Sunday, October 25, 2009

Not Knowing

On Sunday mornings, soon after posting on Wordswimmer, I'll drive over to Dunkin’ Donuts for a cup of coffee (and one or two Munchkins) and spend an hour or two writing.

Sometimes I’ll know in advance what I’m going to work on, but most often I'll have no idea what will happen.

All I know is that I have my notebook and pen in my knapsack, and a few bills in my pocket to buy the coffee and doughnuts. Beyond that? I never know what to expect.

For years this not knowing proved intimidating. Indeed, it was the most painful part of my writing process, and, often, I’d seek ways to avoid writing just to escape from the pain of not knowing.

Inevitably, I'd find it too great an obstacle to move past, an impediment to getting the words on paper.

The pain--maybe I should say the pain and shame that I felt on not knowing--was enough to send me scurrying away from my writing desk in search of a safer, less exposed place. (The basketball court, for instance, when I was younger, or, more recently, the pool.)

But I've come to learn (over years and years of practice) to accept the not knowing as an integral part of the process.

I have to be willing to sit down to write not knowing what will come.

I have to be willing to work past the momentary feelings of pain and shame (which still haunt me when I don’t know something but feel that I should know) and summon the courage to explore whatever is on my mind or whatever I’m feeling, even if I don’t know when I start writing what it is that I’m thinking or feeling.

Working past the not knowing--or, rather, working through the not knowing--is the only way that I can discover through the physical act of writing what’s on my mind or what I’m feeling.

Not knowing isn’t just part of the writing process. It is the writing process.

Not knowing is like a door: you don’t know what’s on the other side until you turn the knob and open it.

Or like swimming: you don’t know what you’ll find in the water until you dive in.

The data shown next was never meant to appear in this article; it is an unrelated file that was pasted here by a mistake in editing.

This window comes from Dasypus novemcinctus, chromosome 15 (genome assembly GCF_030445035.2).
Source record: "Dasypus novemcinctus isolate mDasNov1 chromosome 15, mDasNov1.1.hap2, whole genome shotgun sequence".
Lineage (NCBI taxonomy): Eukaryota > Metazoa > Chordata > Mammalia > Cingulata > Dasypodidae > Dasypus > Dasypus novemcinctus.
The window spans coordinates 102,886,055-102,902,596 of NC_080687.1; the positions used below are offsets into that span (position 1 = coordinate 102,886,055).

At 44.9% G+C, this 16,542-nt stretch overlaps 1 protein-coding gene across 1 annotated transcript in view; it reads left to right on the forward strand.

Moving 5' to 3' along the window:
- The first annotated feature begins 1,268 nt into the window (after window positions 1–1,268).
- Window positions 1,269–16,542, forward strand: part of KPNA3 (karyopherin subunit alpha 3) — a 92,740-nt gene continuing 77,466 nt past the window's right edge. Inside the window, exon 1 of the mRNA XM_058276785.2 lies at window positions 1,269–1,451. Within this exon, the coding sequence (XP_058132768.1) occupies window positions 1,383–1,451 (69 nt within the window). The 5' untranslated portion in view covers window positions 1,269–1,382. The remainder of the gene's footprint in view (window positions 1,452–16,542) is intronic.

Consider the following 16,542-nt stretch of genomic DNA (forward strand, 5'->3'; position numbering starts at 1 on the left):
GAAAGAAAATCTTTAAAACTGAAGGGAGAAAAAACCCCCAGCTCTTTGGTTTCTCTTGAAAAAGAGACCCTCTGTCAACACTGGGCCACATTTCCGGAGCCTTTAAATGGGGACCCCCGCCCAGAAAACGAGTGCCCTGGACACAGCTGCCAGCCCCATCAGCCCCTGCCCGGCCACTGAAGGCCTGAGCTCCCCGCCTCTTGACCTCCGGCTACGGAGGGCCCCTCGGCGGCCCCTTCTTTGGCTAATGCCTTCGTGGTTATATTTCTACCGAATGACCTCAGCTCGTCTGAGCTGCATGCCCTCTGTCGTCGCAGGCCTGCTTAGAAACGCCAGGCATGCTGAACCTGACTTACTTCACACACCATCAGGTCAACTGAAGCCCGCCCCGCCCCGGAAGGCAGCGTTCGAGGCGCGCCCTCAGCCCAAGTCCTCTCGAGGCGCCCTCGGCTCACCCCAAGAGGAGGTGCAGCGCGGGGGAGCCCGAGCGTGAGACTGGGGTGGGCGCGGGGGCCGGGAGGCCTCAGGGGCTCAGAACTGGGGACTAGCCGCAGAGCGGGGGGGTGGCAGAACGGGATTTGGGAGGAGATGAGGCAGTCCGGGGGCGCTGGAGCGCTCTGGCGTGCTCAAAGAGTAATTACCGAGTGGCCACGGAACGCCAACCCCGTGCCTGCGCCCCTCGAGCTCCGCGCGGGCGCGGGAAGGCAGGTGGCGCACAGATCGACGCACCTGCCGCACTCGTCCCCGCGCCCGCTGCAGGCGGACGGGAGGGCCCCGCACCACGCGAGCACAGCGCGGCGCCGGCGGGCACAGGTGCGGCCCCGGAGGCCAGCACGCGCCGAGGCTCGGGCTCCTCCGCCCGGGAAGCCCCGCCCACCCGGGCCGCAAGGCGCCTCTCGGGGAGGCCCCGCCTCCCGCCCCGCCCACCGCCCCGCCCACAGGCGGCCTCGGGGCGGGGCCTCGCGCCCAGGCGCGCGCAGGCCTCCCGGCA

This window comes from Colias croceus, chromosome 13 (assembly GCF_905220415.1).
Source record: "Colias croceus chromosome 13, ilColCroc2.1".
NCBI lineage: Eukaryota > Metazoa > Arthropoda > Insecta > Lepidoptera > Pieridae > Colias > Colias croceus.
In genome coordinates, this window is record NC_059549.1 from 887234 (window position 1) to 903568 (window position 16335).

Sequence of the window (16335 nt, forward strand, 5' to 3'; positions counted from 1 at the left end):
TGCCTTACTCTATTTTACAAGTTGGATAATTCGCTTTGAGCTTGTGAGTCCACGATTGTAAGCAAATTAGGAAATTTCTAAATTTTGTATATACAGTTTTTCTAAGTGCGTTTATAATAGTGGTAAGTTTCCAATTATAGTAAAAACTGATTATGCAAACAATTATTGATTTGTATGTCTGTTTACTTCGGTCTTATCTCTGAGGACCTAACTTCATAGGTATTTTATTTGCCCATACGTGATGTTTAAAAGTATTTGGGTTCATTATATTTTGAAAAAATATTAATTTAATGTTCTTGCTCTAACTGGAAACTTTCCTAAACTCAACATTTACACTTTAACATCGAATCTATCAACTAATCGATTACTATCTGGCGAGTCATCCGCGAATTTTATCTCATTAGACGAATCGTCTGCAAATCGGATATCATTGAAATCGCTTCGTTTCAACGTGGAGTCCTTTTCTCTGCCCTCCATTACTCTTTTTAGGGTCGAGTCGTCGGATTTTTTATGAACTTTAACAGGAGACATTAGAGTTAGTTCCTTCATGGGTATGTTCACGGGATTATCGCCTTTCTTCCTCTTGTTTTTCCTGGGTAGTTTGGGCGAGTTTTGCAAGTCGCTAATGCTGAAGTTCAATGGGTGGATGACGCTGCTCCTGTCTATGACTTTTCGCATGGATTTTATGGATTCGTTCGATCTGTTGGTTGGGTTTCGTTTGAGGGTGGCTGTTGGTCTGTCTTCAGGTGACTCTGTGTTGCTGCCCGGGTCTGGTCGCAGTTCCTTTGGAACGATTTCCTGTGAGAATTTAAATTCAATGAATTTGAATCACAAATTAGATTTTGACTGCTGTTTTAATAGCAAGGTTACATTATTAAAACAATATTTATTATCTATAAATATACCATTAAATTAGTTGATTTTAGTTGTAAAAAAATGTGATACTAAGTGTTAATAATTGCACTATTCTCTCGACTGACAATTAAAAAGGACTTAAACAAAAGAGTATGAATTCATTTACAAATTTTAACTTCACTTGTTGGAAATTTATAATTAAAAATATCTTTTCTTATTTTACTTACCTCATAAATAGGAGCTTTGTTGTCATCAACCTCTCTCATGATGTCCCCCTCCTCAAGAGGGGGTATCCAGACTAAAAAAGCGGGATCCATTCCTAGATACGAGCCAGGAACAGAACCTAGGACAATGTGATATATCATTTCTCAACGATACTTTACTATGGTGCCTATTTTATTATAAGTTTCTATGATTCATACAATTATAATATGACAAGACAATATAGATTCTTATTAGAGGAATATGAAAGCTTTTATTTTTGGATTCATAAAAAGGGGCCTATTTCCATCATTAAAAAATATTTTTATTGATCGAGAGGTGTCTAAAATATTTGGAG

When you fear what you don’t know (as I often do) or feel embarrassed by not knowing (like me), you’re responding to fear, not just the fear of what other people will think, but fear of your own inadequacy or ignorance.

If you’re going to write, you cannot allow fear to rule you.

You must be willing to sit with not knowing. Only when you sit with it--sometimes for hours, sometimes for days or weeks--will you be able to write from a deeper place, a place beyond what you know or think you know.

If you can accept the fact of not knowing, the not knowing will lead you to a place where you'll find what you need to know.

It's that place where your inner truths--and your inner voice--are stored, waiting for you to find them.

For more on not knowing, visit:


Randall said...

Thanks for this, Bruce. I think it can apply to all aspects of life, not only writing. My greatest fear may be that I'll have sat with the fear for a lifetime.

Bruce Black said...

Yes, absolutely... not just writing but life as well. But in both cases it's the anticipation of danger or harm, I think, that we try to forestall by waiting fear out. The trouble is that as a strategy "waiting" rarely works. In writing, at least, I've found that only by writing through fear--the hands-on, physical act of writing--can I move past fear. It's as if the writing process --the pen, the paper, the movement of my hand--carries me forward, a lifeboat of sorts, pointing me in the direction that I need to follow.